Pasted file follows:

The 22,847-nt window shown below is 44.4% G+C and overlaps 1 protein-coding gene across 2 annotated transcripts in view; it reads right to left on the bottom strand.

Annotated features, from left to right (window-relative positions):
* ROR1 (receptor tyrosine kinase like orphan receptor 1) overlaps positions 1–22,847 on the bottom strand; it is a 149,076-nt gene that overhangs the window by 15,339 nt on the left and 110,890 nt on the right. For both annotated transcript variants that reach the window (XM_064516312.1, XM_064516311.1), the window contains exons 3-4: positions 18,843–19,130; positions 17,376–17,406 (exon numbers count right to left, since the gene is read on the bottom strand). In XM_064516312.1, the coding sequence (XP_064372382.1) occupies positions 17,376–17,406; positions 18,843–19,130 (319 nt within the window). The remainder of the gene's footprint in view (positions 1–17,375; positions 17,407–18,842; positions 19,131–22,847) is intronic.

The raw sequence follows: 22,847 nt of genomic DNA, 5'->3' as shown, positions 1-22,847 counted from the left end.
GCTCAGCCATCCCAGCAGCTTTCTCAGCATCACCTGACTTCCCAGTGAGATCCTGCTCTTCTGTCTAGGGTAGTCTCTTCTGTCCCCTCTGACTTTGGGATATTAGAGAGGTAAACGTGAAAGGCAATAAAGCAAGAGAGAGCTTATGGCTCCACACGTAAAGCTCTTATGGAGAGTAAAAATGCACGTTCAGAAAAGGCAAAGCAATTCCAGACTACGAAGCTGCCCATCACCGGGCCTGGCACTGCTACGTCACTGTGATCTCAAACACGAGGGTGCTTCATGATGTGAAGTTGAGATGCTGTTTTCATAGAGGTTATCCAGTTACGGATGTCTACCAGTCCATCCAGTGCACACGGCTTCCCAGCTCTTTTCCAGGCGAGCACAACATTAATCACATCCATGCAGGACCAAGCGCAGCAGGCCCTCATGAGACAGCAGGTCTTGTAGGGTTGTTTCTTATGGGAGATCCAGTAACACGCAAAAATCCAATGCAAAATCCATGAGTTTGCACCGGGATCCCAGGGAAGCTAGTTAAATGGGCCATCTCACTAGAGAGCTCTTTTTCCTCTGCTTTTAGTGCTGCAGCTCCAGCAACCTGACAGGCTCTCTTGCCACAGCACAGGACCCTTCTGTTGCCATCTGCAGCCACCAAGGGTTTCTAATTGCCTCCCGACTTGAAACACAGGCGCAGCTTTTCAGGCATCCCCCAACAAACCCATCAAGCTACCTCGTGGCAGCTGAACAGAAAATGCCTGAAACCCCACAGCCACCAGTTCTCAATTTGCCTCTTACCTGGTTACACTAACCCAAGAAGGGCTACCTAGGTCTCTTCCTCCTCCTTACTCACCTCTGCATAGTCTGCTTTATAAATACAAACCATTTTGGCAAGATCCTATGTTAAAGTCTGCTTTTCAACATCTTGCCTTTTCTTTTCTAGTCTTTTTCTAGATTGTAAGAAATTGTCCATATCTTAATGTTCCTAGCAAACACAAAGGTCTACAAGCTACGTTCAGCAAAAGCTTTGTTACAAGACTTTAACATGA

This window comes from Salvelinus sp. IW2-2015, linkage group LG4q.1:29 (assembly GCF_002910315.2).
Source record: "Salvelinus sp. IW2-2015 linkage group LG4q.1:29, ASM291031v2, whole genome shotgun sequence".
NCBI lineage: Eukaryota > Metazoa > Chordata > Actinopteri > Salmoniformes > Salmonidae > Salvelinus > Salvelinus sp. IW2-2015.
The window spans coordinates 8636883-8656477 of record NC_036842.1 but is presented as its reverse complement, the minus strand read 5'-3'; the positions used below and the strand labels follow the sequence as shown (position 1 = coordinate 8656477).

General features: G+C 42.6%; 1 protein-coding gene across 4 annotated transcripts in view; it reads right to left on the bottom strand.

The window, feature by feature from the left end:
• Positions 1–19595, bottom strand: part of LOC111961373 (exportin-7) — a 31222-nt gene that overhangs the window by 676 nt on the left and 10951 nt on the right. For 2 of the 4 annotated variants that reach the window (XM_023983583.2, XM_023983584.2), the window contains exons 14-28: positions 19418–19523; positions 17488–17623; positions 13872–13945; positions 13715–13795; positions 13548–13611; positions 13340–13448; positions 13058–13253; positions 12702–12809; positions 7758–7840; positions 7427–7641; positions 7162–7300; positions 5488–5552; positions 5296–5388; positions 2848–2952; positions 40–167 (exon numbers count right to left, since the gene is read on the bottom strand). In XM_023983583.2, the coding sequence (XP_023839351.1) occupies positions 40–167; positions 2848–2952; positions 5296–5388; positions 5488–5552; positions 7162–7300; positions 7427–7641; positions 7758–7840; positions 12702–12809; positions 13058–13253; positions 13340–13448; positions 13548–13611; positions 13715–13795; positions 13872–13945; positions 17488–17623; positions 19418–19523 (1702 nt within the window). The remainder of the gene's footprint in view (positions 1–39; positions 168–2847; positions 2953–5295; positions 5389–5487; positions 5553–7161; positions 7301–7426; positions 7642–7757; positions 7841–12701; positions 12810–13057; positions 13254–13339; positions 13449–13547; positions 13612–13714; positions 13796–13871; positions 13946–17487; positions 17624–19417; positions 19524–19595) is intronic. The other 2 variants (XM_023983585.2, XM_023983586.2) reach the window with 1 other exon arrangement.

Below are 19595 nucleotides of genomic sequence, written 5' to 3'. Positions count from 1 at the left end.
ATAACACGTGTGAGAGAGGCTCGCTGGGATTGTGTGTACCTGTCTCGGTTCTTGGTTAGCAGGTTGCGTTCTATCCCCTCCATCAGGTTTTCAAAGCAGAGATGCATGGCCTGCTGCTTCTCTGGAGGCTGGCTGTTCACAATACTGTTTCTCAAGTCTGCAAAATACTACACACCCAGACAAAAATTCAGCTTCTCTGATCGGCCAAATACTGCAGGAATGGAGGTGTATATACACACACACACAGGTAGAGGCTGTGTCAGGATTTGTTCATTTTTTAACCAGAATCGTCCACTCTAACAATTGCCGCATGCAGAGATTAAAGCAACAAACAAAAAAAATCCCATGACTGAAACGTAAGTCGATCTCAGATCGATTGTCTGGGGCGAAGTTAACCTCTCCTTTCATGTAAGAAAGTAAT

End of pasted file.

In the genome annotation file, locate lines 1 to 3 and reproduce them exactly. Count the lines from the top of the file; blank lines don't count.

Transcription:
The 22,847-nt window shown below is 44.4% G+C and overlaps 1 protein-coding gene across 2 annotated transcripts in view; it reads right to left on the bottom strand.

Annotated features, from left to right (window-relative positions):
* ROR1 (receptor tyrosine kinase like orphan receptor 1) overlaps positions 1–22,847 on the bottom strand; it is a 149,076-nt gene that overhangs the window by 15,339 nt on the left and 110,890 nt on the right. For both annotated transcript variants that reach the window (XM_064516312.1, XM_064516311.1), the window contains exons 3-4: positions 18,843–19,130; positions 17,376–17,406 (exon numbers count right to left, since the gene is read on the bottom strand). In XM_064516312.1, the coding sequence (XP_064372382.1) occupies positions 17,376–17,406; positions 18,843–19,130 (319 nt within the window). The remainder of the gene's footprint in view (positions 1–17,375; positions 17,407–18,842; positions 19,131–22,847) is intronic.